[R] Permutations (summary)
Jordi Altirriba Gutiérrez
altirriba at hotmail.com
Fri Jul 16 16:08:16 CEST 2004
Dear R users,
This is a second summary of the permutation problem I previously posted.
This summary restates the problem as well as the solution.
First of all thanks to everyone including Erich, Robin, Gabor, Christian,
Ingmar and others for your suggestions.
With the help of an off-list discussion with Gabor I’m going to summarize.
THE PROBLEM
We have 12 elements in blocks of 3 :
1 2 3 | 4 5 6 | 7 8 9 | 10 11 12
and we want to generate random permutations of these 12 elements such that
no permutation so generated can be obtained solely through intra-block
permutations of some previously generated permutation.
In the last sentence intra-block permutations are those permutations which
shuffle the first three numbers among themselves, the second three numbers
among themselves, the third three numbers among themselves and the fourth
three numbers among themselves. Numbers in one block cannot be permuted
into another block through an intra-block permutation. (That would be an
inter-block permutation.)
For example, if we consider the following potential candidates as successive
permutations the first is ok, the second is not since its an intra-block
permutation of the first (thus the 2nd would be rejected) and the third is
ok since it is not an intra-block permutation of the first.
1 2 3 | 4 5 6 | 7 8 9 | 10 11 12 ---> perm 1
1 3 2 | 4 5 6 | 7 8 9 | 10 11 12 ---> perm 2. NO, swapping 2 & 3 is
intra-block
1 2 4 | 3 5 6 | 7 8 9 | 10 11 12 ---> perm 3. YES, swapping 3 & 4 is
inter-block
Here is another example where perm 2 is ok but perm 3 would be rejected as
perm 3 is an intra-block permutation of perm 2.
1 2 3 | 4 5 6 | 7 8 9 | 10 11 12 ---> perm 1
5 8 10 | 7 9 4 | 12 1 3 | 11 6 2 ---> perm 2. YES. not an intra-block perm
of 1
5 10 8 | 7 9 4 | 12 1 3 | 11 6 2 ---> perm 3. NO. is intra-block perm of
perm 2
SOLUTION
Erich Neuwirth defined ordered permutations to be permutations that are
increasing within each block. The ordered permutation corresponding to an
arbitrary permutation of 12 elements is formed by sorting all elements
within each of the 4 blocks to make them increasing.
With this in mind we can redefine the problem as requiring the generation of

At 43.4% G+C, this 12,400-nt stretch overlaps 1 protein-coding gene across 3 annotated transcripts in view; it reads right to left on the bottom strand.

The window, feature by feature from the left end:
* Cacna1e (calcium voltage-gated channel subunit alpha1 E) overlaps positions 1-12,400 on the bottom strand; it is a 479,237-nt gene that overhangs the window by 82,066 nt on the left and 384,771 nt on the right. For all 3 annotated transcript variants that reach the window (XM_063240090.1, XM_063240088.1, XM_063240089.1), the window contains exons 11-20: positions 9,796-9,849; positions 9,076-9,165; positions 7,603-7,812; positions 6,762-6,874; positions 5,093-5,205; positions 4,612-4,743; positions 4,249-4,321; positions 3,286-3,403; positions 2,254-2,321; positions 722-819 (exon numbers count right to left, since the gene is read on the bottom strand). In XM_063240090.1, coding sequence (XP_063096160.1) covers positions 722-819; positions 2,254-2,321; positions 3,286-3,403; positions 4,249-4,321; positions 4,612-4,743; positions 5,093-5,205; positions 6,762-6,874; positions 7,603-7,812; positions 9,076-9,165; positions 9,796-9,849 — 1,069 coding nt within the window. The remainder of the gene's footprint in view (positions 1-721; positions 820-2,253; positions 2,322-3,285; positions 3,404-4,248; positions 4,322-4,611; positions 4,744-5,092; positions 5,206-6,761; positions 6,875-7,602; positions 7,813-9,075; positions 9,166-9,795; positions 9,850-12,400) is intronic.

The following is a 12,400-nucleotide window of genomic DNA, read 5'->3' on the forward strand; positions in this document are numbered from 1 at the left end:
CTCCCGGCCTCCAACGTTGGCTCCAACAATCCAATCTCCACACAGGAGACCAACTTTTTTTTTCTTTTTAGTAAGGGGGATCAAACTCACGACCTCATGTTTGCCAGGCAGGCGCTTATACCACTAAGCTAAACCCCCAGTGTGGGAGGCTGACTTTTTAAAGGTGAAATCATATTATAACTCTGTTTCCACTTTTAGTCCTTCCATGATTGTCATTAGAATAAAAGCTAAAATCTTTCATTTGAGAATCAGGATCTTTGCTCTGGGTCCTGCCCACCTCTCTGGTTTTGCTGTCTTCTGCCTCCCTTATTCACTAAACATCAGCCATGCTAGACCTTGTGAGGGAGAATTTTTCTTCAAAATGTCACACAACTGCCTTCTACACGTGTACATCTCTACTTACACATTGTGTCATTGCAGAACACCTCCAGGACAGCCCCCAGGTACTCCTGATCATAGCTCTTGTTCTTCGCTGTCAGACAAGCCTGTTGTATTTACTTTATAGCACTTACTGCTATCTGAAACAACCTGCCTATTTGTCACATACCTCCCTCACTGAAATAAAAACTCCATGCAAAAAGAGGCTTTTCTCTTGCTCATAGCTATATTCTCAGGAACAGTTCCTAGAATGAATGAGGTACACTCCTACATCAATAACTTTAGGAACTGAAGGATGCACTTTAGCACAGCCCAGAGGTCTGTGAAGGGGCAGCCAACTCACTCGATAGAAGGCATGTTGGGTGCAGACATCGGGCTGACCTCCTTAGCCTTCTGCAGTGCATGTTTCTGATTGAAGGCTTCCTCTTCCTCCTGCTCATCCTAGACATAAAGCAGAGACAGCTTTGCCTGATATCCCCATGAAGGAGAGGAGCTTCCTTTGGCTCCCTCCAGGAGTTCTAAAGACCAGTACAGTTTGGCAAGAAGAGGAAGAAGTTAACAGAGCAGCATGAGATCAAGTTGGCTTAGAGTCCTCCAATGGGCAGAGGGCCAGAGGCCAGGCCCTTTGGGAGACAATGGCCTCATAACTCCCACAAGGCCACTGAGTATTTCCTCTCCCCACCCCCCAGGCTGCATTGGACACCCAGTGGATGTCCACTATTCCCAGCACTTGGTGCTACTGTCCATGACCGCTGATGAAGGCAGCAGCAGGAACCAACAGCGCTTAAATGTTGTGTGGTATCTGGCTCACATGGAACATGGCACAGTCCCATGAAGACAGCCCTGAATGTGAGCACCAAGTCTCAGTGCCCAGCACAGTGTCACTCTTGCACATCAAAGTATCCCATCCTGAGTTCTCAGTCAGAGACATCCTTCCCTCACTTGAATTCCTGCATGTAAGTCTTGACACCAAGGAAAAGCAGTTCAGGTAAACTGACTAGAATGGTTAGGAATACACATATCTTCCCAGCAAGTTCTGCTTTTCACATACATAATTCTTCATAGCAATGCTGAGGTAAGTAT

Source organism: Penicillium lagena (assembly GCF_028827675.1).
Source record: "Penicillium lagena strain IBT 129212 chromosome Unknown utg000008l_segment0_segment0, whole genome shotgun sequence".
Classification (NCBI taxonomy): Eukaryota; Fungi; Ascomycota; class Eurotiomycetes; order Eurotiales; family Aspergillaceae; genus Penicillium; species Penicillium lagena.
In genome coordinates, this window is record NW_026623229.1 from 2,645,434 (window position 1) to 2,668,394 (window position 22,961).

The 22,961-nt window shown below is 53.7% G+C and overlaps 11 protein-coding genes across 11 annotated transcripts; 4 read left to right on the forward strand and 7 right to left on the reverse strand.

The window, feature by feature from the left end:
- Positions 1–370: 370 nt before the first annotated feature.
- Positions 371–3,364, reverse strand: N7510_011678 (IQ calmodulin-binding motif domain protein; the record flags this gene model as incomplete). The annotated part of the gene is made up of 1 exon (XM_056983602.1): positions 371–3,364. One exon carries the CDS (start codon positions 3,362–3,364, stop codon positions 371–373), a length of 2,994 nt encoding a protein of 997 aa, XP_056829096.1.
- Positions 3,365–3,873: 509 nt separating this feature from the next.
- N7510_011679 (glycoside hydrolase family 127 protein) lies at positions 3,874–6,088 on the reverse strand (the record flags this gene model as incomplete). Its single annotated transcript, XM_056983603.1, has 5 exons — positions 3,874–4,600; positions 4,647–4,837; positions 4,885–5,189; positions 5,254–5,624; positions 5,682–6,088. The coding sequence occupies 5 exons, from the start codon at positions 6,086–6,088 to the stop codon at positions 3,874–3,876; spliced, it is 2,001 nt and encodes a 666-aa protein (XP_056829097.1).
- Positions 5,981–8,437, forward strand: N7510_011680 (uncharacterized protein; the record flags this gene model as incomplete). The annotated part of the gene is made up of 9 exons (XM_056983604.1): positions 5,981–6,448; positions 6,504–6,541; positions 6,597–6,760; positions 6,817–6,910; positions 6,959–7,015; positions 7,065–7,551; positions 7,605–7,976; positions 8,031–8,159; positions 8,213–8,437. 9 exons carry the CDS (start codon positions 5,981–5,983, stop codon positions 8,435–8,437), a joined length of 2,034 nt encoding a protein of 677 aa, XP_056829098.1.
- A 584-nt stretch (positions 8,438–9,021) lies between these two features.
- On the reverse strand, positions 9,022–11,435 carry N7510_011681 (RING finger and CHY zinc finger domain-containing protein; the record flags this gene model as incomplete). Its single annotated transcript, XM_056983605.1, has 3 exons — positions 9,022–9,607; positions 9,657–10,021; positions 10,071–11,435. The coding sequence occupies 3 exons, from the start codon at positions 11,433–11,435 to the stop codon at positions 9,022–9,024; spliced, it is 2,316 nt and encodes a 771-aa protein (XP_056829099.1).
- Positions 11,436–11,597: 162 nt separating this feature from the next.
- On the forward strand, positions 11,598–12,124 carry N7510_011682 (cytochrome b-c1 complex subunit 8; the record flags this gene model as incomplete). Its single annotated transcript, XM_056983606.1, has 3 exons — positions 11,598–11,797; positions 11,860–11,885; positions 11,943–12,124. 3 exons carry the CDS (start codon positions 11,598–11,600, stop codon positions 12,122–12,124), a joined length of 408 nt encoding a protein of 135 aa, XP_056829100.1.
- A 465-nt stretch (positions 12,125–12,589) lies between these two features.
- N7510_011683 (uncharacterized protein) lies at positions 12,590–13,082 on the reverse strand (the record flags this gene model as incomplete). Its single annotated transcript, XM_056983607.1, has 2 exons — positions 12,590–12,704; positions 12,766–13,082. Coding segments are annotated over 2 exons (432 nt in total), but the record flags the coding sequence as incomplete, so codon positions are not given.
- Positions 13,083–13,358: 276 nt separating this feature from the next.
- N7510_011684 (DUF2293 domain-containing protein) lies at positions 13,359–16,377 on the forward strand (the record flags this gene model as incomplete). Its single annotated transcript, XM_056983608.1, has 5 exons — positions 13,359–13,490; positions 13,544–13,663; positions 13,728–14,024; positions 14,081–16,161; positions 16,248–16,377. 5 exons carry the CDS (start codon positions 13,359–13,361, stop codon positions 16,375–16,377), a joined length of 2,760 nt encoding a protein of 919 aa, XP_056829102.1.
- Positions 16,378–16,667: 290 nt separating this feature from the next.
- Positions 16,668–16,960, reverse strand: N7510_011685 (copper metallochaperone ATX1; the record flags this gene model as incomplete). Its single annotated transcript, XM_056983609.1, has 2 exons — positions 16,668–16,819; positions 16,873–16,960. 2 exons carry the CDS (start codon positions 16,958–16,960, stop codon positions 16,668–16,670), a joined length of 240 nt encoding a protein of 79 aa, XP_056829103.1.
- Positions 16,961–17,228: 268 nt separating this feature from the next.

random permutations such no two permutations on our list can correspond to
the same ordered permutation.
Gabor Grothendieck provided the following code which uses this idea. samp()
generates a permutation of 12 that is stored in z[i,] and returns the
ordered permutation that corresponds to it. Each iteration of the for loop
generates one random permutation using rejection. That is, each such
iteration uses a while loop to repeatedly call samp converting the resulting
ordered permutation to a string and looking it up in z, the vector of all
previously accepted ordered
permutations. If its found then the while loop tries again and if it is NOT
found then the permutation that samp just stored in z[i,] is accepted.
The code is followed by a test generating 10,000 random permutations.
ordered.perm2 <- function(N) {
samp <- function() c(apply(matrix(z[i,] <<- sample(12,12),3),2,sort))
s <- vector(length = N, mode = "character")
z <- matrix(nr = N, nc = 12)
for(i in 1:N)
while( (s[i]<-paste(samp(),collapse=" ")) %in% s[seq(len=i-1)] ) {}
z
}
set.seed(1)
ordered.perm2(10000)
KIRKMAN SCHOOL GIRL PROBLEM
Christian pointed out the Kirkman School Girl Problem.
It is intrigingly similar to the current problem. At the same time it is
not exactly the same because the present problem can permute only one
element and Kirkman's School Girl Problem can not.
For example, the following is an acceptable permutation in our problem but
not for the Kirkman problem:
1 2 3 | 4 5 6 | 7 8 9 | 10 11 12
1 2 4 | 3 5 6 | 7 8 9 | 10 11 12
For Kirkman’s problem, the four blocks should be different in the two
permutations.
Thanks to all, and sorry for the initial confusion with intra-block
permutations,
Jordi Altirriba
PhD student
Hospital Clinic - Barcelona - Spain
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